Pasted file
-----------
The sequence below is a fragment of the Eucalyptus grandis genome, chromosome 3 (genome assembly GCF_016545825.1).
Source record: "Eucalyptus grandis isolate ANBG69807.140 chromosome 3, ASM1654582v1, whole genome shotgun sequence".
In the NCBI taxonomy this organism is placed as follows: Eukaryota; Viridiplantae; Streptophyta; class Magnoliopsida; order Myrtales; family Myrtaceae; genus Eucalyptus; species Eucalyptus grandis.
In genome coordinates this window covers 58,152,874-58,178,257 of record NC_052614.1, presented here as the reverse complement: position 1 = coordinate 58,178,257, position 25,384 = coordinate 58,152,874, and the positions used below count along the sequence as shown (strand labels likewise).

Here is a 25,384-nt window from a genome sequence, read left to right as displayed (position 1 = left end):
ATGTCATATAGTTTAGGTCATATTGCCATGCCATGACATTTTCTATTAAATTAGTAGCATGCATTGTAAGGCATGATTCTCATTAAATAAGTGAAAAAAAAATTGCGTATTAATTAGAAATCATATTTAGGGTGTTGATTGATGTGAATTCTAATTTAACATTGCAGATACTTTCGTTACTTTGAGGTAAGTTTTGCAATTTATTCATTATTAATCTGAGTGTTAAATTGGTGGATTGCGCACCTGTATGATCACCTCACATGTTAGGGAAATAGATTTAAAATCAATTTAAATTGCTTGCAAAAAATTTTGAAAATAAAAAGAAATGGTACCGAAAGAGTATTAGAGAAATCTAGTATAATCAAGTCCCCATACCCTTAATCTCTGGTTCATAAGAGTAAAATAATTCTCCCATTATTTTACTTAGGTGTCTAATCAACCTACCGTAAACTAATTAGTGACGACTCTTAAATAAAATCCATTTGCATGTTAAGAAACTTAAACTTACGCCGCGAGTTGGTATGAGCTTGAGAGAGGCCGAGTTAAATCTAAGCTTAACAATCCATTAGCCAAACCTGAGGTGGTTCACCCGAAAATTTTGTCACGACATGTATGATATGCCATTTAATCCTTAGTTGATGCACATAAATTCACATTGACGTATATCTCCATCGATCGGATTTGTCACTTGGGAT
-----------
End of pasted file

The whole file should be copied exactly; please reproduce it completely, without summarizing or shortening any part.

The sequence below is a fragment of the Eucalyptus grandis genome, chromosome 3 (genome assembly GCF_016545825.1).
Source record: "Eucalyptus grandis isolate ANBG69807.140 chromosome 3, ASM1654582v1, whole genome shotgun sequence".
In the NCBI taxonomy this organism is placed as follows: Eukaryota; Viridiplantae; Streptophyta; class Magnoliopsida; order Myrtales; family Myrtaceae; genus Eucalyptus; species Eucalyptus grandis.
In genome coordinates this window covers 58,152,874-58,178,257 of record NC_052614.1, presented here as the reverse complement: position 1 = coordinate 58,178,257, position 25,384 = coordinate 58,152,874, and the positions used below count along the sequence as shown (strand labels likewise).

Here is a 25,384-nt window from a genome sequence, read left to right as displayed (position 1 = left end):
ATGTCATATAGTTTAGGTCATATTGCCATGCCATGACATTTTCTATTAAATTAGTAGCATGCATTGTAAGGCATGATTCTCATTAAATAAGTGAAAAAAAAATTGCGTATTAATTAGAAATCATATTTAGGGTGTTGATTGATGTGAATTCTAATTTAACATTGCAGATACTTTCGTTACTTTGAGGTAAGTTTTGCAATTTATTCATTATTAATCTGAGTGTTAAATTGGTGGATTGCGCACCTGTATGATCACCTCACATGTTAGGGAAATAGATTTAAAATCAATTTAAATTGCTTGCAAAAAATTTTGAAAATAAAAAGAAATGGTACCGAAAGAGTATTAGAGAAATCTAGTATAATCAAGTCCCCATACCCTTAATCTCTGGTTCATAAGAGTAAAATAATTCTCCCATTATTTTACTTAGGTGTCTAATCAACCTACCGTAAACTAATTAGTGACGACTCTTAAATAAAATCCATTTGCATGTTAAGAAACTTAAACTTACGCCGCGAGTTGGTATGAGCTTGAGAGAGGCCGAGTTAAATCTAAGCTTAACAATCCATTAGCCAAACCTGAGGTGGTTCACCCGAAAATTTTGTCACGACATGTATGATATGCCATTTAATCCTTAGTTGATGCACATAAATTCACATTGACGTATATCTCCATCGATCGGATTTGTCACTTGGGAT